First are the ideology scores put out by Andrew D. Martin and Kevin M. Quinn of Washington University in St. Louis. The so-called Quinn-Martin scores show the court trending significantly to the right in recent years, with even its left flank being relatively middle-of-the-road, relative to history.
(We should note that in the charts below, the zero point is arbitrary. Thus, it's better to compare the justices to each other and to the Supreme Court's past membership.)
The court's five more conservative justices, meanwhile, are clearly right-of-center, with four of them (Clarence Thomas, Antonin Scalia, Samuel Alito and John Roberts) being among the most conservative justices since 1935. This suggests the court has a clear conservative majority in addition to a left wing that isn't all that left-wing.
But not everybody agrees. Another measure of the ideology of the Supreme Court justices comes from Michael A. Bailey of Georgetown University.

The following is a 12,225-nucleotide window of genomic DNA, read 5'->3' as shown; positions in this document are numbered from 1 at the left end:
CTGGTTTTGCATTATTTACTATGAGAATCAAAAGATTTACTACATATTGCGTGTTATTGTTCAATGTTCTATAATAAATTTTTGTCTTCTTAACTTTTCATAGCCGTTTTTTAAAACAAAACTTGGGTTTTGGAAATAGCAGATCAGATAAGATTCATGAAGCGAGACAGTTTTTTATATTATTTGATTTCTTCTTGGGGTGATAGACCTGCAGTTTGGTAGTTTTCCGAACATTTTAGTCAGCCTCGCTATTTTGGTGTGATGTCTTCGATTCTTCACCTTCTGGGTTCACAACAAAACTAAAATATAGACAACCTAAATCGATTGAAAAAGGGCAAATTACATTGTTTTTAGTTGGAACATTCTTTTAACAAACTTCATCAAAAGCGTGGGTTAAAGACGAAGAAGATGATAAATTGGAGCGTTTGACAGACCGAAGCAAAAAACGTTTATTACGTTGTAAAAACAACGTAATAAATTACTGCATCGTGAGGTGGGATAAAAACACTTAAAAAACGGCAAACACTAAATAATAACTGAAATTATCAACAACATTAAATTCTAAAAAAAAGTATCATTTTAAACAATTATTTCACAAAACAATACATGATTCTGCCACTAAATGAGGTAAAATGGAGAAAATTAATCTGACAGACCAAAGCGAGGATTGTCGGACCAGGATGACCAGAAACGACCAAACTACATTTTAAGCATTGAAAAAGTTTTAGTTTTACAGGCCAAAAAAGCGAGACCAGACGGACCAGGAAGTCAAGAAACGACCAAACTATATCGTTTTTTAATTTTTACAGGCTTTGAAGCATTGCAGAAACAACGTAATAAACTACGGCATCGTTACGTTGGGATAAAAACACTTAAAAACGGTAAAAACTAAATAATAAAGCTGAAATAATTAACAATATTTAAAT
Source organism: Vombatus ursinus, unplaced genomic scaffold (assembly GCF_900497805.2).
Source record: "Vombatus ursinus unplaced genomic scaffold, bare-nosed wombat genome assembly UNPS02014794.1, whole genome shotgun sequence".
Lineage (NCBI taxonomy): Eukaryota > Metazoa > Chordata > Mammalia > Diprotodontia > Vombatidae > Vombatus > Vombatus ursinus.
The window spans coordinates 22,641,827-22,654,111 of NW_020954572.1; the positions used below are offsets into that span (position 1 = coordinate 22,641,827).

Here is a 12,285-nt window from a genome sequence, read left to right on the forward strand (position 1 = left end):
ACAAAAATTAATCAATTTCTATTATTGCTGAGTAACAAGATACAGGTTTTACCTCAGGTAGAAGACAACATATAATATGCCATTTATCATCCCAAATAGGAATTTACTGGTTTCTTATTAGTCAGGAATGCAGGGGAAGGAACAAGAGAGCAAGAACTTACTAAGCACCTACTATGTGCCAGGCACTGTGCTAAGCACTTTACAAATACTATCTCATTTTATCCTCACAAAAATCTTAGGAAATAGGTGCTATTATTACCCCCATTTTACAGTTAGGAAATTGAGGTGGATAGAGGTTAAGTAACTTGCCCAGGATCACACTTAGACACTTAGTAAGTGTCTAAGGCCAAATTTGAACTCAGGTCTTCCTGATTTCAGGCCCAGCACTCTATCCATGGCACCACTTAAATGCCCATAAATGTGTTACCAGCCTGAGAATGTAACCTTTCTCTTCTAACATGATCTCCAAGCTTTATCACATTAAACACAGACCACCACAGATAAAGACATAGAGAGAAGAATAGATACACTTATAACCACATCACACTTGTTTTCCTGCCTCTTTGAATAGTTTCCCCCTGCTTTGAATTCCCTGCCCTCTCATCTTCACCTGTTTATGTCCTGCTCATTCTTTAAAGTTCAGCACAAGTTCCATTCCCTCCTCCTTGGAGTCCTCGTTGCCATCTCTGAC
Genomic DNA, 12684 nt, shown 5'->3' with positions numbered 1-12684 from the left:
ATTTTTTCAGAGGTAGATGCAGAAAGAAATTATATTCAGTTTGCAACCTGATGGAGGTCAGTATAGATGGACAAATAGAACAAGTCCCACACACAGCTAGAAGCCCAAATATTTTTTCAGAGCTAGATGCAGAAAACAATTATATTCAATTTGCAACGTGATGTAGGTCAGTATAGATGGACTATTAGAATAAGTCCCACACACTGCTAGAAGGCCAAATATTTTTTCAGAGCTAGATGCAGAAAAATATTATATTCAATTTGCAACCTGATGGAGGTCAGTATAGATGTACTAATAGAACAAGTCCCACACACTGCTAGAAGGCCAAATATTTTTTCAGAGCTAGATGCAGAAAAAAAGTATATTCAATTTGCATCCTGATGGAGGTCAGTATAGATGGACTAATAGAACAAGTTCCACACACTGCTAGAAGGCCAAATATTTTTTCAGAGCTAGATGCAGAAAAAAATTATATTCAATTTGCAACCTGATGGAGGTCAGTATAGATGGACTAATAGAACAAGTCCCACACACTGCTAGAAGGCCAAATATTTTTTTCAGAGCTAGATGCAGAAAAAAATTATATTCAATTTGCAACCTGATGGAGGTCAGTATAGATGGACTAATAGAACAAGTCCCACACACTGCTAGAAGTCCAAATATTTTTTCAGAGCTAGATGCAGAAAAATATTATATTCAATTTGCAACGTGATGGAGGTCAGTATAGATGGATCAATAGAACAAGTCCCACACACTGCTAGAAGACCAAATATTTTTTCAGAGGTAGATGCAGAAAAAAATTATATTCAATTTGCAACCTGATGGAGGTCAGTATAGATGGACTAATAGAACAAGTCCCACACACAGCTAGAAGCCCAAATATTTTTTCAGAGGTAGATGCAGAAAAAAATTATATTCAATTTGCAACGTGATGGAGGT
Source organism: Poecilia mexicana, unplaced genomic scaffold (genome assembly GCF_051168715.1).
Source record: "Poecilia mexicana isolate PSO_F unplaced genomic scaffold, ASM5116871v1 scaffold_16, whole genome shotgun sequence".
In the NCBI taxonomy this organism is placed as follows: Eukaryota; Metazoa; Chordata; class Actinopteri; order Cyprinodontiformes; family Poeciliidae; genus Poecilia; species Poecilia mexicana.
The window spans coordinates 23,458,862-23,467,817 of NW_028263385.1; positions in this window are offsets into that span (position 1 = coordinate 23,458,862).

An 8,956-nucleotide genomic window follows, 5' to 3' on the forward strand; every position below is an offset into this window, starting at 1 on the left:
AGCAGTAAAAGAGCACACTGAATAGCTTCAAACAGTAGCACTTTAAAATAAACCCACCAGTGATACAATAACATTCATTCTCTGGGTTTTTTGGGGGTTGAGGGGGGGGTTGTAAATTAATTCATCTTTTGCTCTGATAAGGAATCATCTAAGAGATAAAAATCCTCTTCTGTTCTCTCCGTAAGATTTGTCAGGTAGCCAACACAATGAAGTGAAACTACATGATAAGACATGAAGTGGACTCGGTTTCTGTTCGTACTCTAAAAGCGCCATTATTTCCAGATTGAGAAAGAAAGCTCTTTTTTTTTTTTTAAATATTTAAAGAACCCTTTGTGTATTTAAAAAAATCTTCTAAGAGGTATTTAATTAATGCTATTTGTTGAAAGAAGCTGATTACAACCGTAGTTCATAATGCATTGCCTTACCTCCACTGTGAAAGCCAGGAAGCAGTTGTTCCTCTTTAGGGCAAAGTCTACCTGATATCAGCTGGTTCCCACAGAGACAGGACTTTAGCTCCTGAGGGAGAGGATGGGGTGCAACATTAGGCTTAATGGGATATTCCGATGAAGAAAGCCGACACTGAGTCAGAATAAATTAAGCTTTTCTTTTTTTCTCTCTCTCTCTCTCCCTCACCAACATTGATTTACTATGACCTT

While Bailey shows the court has become significantly more conservative since, for example, the 1960s, he still pegs the four more liberal justices as clearly to the left of the court, historically speaking.
In addition, Bailey's model actually suggests the court, while more conservative than in most of the last several decades, isn't all that much more so than it was in the 1970s or when Sandra Day O'Connor was the swing vote in the 1990s and early 2000s. He also shows the left wing not moving to the middle but getting more liberal.
What both of them agree on, though, is that swing vote. In both charts, the swing vote is denoted by the yellow line. And according to both measures, that swing vote, with the exception of the 1960s, has been consistently a little to the right of center.